Turkey’s leading defence company Roketsan has started to develop liquid-propellant rocket engine technology, making its first step to enter space with a locally-made rocket.
Turkey augments its rocket industry by producing liquid-propellant rocket engines domestically and opening the new chapter for the country defence sector.
President Recep Tayyip Erdogan announced the starting of “the first space trials of domestically developed liquid-propellant rocket engine technology,” at the opening ceremony of Roketsan's production facility and research center in the country's capital Ankara.
“We will also continue our efforts to develop hybrid fuel rocket engines,” Erdogan said, while addressing people at the ceremony.
Roketsan has developed high-capacity hydrogen fuel cell technology, a clean energy source with applications for the space sector, as well as aviation and transportation.
“The GPS receivers needed for precision-guided munitions and weapon systems have also been produced domestically for the first time,” said the president.
“At this centre, we are working on technologies of the future, such as miniature weapons, hypersonic systems, and laser and directed-energy weapons using electromagnetic technology,” he added.
Turkey has been making significant strides towards strengthening its rocket technology in the past few years. The country's defence sector is already producing short-ranged missiles and their engines.
According to Erdogan, Turkey has reduced external dependency for defence technology from 70 percent to 30.
'Atmaca' enters inventory by the end of year
President Erdogan also said Turkey’s first naval anti-ship missile Atmaca will be entering the army’s inventory by the end of 2020.
Atmaca is a high precision, long-range, surface-to-surface, precision strike anti-ship missile which can be integrated to patrol boats, frigates and corvettes.
The missile of Atmaca has also some advantages, which make it effective in the combat area, such as being autonomous, having low radar signature, high precision and resistance to countermeasures.
It can also be operated in all-weather conditions. With 250 kilograms of highly explosive warhead, the missile could hit targets as far as 200 kilometres away.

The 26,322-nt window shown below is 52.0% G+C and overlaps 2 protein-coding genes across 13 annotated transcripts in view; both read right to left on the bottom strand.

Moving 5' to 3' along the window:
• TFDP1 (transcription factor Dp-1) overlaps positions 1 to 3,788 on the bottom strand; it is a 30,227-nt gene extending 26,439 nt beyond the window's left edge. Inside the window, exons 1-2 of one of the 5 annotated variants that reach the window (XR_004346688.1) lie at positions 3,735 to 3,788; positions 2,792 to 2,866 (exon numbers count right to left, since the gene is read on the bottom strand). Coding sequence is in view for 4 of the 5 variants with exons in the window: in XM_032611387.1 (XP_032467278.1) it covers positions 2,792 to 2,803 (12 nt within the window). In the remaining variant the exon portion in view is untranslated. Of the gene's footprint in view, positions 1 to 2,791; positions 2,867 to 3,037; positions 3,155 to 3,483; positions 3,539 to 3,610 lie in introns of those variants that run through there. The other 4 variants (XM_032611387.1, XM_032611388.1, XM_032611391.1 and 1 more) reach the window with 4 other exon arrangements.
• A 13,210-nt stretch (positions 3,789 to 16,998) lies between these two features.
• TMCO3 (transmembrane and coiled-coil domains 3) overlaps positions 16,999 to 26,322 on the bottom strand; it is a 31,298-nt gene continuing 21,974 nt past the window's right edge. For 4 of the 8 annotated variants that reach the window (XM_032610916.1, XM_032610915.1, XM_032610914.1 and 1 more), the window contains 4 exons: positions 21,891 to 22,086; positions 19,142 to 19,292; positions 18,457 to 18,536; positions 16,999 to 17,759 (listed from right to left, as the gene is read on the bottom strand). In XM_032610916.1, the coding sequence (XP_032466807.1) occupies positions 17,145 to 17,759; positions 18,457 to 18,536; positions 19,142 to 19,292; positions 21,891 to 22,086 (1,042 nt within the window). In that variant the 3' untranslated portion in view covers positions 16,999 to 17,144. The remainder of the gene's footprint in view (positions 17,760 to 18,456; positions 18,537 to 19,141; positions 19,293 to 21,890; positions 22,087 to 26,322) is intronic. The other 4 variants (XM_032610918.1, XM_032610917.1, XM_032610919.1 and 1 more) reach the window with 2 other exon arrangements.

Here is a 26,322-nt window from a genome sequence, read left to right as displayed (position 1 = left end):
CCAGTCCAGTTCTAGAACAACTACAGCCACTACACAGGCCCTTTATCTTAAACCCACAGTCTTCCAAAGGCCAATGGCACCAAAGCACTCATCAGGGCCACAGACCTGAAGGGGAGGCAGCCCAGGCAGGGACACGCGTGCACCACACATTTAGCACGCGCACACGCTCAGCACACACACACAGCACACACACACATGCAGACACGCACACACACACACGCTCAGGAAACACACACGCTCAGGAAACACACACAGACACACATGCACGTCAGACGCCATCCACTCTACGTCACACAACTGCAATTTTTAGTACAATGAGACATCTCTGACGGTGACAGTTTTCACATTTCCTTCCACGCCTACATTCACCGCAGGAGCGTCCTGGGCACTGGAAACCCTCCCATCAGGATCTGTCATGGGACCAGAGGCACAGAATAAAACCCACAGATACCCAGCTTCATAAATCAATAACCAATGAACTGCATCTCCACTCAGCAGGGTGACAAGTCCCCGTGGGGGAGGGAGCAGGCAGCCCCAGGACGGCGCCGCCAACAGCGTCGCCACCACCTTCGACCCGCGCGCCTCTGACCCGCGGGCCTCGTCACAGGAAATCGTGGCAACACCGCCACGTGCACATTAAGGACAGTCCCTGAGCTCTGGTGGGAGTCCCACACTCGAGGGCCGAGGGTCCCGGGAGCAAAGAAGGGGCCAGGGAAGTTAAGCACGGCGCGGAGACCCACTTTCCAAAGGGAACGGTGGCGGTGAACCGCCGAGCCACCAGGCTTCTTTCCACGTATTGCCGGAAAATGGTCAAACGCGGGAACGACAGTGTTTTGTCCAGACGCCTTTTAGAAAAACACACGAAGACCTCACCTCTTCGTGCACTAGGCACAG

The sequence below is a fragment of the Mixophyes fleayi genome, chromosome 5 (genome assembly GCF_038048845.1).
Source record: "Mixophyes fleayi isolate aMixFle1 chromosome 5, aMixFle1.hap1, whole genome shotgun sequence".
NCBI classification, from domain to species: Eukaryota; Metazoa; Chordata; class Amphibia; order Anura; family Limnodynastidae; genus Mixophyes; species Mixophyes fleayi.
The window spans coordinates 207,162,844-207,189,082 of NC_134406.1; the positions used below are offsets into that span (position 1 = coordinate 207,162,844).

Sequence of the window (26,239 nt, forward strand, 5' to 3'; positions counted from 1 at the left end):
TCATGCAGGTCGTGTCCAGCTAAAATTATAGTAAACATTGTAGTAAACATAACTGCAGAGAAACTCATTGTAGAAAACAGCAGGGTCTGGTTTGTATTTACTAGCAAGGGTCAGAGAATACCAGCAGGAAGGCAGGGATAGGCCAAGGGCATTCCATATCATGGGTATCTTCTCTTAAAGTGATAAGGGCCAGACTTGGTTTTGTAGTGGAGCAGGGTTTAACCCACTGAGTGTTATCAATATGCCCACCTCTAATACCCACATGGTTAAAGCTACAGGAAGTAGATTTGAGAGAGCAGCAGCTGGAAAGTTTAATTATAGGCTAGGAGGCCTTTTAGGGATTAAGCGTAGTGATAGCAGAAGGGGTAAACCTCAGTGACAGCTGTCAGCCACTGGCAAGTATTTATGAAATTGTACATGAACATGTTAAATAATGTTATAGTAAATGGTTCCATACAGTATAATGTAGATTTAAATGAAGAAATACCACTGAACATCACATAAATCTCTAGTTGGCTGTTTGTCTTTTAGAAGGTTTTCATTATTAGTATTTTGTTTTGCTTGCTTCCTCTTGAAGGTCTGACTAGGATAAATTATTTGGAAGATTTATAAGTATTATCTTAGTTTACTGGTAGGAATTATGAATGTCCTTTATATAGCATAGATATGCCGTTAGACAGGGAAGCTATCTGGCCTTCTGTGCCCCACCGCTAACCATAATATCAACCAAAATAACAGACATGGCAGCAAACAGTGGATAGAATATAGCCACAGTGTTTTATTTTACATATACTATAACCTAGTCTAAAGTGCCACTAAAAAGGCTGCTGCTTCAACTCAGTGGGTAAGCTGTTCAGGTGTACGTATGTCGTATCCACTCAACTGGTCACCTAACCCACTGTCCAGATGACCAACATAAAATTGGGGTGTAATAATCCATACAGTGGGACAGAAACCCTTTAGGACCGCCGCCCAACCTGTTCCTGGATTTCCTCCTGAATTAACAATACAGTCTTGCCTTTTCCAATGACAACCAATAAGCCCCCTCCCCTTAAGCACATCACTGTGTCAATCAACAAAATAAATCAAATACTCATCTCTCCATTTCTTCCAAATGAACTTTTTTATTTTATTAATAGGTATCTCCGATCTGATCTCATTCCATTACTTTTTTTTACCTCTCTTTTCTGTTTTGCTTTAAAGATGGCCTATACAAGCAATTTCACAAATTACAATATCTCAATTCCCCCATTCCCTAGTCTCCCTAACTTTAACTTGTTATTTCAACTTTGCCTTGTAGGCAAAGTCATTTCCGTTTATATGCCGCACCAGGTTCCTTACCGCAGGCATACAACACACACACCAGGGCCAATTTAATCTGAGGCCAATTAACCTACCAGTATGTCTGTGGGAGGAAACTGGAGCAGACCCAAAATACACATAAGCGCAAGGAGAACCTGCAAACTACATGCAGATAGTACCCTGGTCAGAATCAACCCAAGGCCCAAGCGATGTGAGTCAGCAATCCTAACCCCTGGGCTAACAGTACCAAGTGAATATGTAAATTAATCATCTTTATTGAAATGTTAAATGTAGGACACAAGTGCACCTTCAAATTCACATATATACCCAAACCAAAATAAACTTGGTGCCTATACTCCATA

TUSAS Engine Industries (TEI) tested its first medium-range missile engine on June 19.
The 400-horsepower engine could generate 1,300-newton thrust despite its small size.
Although the engine was designed to be used for medium-range-anti-ship missiles, it can be used in several different platforms.
HISAR-A and HISAR-O
Turkey has already deployed its domestically produced HISAR-A and HISAR-O air defence systems.
The HISAR project started in 2007 and is part of the Turkish air defence technology.
HISAR-A is capable of hitting targets within the range of 15 kilometres and at a ten-kilometre altitude.
It allows the armed Unmanned Aerial Vehicles (UAV) to navigate through the low-altitude air space and hit targets with precision by reducing the possibility of getting hit by low-flying helicopters and jets.
It consists of a Self Propelled Autonomous Low Altitude Air Defence Missile System, Missile Launch System, Low Altitude Missile and Missile Transport and a Loading System, which was developed by Turkish leading defence industry companies ASELSAN and ROKETSAN.
In March 2019, it had a hundred percent success rate in test-firings by hitting a high-speed target aircraft. Moreover, HISAR-A also hit the second target with the change of engagement after it fired at the first one.
On the other hand, HISAR-O is capable of hitting long-distance targets at high altitudes. It could hit fighter planes, helicopters, UAVs, cruise missiles and air-to-land missiles.
It can neutralise targets within a range of 25 kilometres with at least 18 missiles ready to launch. HISAR-O can simultaneously detect and track more than 60 warplanes within a range of 40-60 kilometres.
A land-based transportable system KORAL, which is capable of intercepting, jamming and deceiving radar systems, is also being used in operations.